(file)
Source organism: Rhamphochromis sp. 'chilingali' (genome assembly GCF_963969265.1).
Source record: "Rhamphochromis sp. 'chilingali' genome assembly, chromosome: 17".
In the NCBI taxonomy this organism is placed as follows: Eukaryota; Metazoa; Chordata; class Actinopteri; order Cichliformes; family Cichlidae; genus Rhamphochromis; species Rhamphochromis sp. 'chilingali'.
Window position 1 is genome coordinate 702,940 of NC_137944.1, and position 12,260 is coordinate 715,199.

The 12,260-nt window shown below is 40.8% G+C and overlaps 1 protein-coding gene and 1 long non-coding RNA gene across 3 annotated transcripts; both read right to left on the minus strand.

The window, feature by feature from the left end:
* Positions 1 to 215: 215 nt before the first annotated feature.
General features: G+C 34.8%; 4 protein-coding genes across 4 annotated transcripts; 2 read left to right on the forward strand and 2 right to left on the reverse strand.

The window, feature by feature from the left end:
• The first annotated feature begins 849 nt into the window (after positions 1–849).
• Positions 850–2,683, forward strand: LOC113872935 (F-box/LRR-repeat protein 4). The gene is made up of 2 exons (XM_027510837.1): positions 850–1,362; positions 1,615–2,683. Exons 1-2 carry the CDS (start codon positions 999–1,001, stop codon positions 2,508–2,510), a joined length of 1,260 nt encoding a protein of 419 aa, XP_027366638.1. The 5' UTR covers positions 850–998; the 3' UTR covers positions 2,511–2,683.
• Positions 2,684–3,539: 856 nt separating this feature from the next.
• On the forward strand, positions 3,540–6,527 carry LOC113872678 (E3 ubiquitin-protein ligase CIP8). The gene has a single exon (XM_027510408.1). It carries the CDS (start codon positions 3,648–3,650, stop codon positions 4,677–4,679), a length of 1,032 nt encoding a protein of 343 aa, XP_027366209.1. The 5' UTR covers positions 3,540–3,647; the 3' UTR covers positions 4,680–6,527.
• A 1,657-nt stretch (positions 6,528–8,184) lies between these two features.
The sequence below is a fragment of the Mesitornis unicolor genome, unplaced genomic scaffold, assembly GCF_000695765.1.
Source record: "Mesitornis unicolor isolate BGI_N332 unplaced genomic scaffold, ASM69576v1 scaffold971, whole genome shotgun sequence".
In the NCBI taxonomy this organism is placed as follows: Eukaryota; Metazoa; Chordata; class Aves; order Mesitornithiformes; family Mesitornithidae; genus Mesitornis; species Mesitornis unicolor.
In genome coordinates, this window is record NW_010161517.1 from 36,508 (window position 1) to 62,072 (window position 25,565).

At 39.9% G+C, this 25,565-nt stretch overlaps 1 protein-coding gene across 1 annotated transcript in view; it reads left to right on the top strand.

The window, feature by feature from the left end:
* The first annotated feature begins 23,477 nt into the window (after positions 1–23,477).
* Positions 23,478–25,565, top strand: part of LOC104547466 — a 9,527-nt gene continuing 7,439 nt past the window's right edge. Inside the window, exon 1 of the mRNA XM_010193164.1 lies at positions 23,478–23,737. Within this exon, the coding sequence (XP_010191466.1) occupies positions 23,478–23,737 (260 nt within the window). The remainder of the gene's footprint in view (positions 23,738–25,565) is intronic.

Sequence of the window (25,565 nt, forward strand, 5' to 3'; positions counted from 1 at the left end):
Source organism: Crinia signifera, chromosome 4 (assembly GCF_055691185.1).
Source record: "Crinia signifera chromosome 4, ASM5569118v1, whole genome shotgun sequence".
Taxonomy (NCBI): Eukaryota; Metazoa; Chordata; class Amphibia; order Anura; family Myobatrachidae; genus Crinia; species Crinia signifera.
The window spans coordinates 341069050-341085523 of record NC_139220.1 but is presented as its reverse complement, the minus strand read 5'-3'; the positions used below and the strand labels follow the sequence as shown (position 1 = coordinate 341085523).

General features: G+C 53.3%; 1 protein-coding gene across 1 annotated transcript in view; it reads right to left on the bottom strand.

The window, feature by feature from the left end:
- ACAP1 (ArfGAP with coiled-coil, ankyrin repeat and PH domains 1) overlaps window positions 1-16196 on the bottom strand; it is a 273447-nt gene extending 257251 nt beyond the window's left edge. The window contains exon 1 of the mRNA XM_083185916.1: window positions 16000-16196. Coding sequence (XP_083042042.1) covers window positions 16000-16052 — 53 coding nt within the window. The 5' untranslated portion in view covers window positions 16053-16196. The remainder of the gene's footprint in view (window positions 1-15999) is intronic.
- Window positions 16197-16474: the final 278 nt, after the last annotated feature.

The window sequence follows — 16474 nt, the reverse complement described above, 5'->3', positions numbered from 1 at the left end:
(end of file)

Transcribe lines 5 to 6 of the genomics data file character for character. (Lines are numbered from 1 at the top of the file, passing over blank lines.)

The 12,260-nt window shown below is 40.8% G+C and overlaps 1 protein-coding gene and 1 long non-coding RNA gene across 3 annotated transcripts; both read right to left on the minus strand.

The window, feature by feature from the left end: